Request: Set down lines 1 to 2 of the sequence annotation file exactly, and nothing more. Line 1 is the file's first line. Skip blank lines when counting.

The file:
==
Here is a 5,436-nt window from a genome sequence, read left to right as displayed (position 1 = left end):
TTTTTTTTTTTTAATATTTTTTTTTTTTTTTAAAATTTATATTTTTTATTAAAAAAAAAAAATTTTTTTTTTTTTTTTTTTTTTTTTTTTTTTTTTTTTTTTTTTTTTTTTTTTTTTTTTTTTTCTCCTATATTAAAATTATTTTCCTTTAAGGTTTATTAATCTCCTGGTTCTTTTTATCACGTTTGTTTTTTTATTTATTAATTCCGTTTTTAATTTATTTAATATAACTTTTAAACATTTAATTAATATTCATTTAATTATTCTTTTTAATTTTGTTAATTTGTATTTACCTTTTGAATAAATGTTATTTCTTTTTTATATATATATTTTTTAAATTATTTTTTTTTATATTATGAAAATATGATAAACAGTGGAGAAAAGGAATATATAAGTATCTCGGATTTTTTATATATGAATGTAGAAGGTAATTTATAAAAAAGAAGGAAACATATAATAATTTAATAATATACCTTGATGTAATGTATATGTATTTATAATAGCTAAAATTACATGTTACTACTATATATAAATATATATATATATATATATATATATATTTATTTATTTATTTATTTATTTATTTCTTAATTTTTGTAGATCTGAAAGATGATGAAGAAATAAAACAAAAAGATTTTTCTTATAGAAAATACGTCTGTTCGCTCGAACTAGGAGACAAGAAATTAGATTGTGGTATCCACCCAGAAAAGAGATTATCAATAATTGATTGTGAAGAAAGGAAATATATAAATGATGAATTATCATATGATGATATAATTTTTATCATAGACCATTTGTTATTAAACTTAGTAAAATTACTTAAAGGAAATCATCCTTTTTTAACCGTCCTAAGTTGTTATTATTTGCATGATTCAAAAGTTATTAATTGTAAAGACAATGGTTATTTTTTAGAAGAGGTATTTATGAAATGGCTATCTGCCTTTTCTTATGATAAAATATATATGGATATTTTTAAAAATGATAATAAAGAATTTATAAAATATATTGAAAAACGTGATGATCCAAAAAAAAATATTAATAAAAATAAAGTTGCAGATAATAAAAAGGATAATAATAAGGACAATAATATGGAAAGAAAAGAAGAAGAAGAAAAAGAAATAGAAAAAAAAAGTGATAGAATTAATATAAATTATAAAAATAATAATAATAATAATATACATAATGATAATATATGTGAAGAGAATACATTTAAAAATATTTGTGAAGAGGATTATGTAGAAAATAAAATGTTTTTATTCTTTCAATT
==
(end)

Here is a 5,436-nt window from a genome sequence, read left to right as displayed (position 1 = left end):
TTTTTTTTTTTTAATATTTTTTTTTTTTTTTAAAATTTATATTTTTTATTAAAAAAAAAAAATTTTTTTTTTTTTTTTTTTTTTTTTTTTTTTTTTTTTTTTTTTTTTTTTTTTTTTTTTTTTTCTCCTATATTAAAATTATTTTCCTTTAAGGTTTATTAATCTCCTGGTTCTTTTTATCACGTTTGTTTTTTTATTTATTAATTCCGTTTTTAATTTATTTAATATAACTTTTAAACATTTAATTAATATTCATTTAATTATTCTTTTTAATTTTGTTAATTTGTATTTACCTTTTGAATAAATGTTATTTCTTTTTTATATATATATTTTTTAAATTATTTTTTTTTATATTATGAAAATATGATAAACAGTGGAGAAAAGGAATATATAAGTATCTCGGATTTTTTATATATGAATGTAGAAGGTAATTTATAAAAAAGAAGGAAACATATAATAATTTAATAATATACCTTGATGTAATGTATATGTATTTATAATAGCTAAAATTACATGTTACTACTATATATAAATATATATATATATATATATATATATATTTATTTATTTATTTATTTATTTATTTCTTAATTTTTGTAGATCTGAAAGATGATGAAGAAATAAAACAAAAAGATTTTTCTTATAGAAAATACGTCTGTTCGCTCGAACTAGGAGACAAGAAATTAGATTGTGGTATCCACCCAGAAAAGAGATTATCAATAATTGATTGTGAAGAAAGGAAATATATAAATGATGAATTATCATATGATGATATAATTTTTATCATAGACCATTTGTTATTAAACTTAGTAAAATTACTTAAAGGAAATCATCCTTTTTTAACCGTCCTAAGTTGTTATTATTTGCATGATTCAAAAGTTATTAATTGTAAAGACAATGGTTATTTTTTAGAAGAGGTATTTATGAAATGGCTATCTGCCTTTTCTTATGATAAAATATATATGGATATTTTTAAAAATGATAATAAAGAATTTATAAAATATATTGAAAAACGTGATGATCCAAAAAAAAATATTAATAAAAATAAAGTTGCAGATAATAAAAAGGATAATAATAAGGACAATAATATGGAAAGAAAAGAAGAAGAAGAAAAAGAAATAGAAAAAAAAAGTGATAGAATTAATATAAATTATAAAAATAATAATAATAATAATATACATAATGATAATATATGTGAAGAGAATACATTTAAAAATATTTGTGAAGAGGATTATGTAGAAAATAAAATGTTTTTATTCTTTCAATT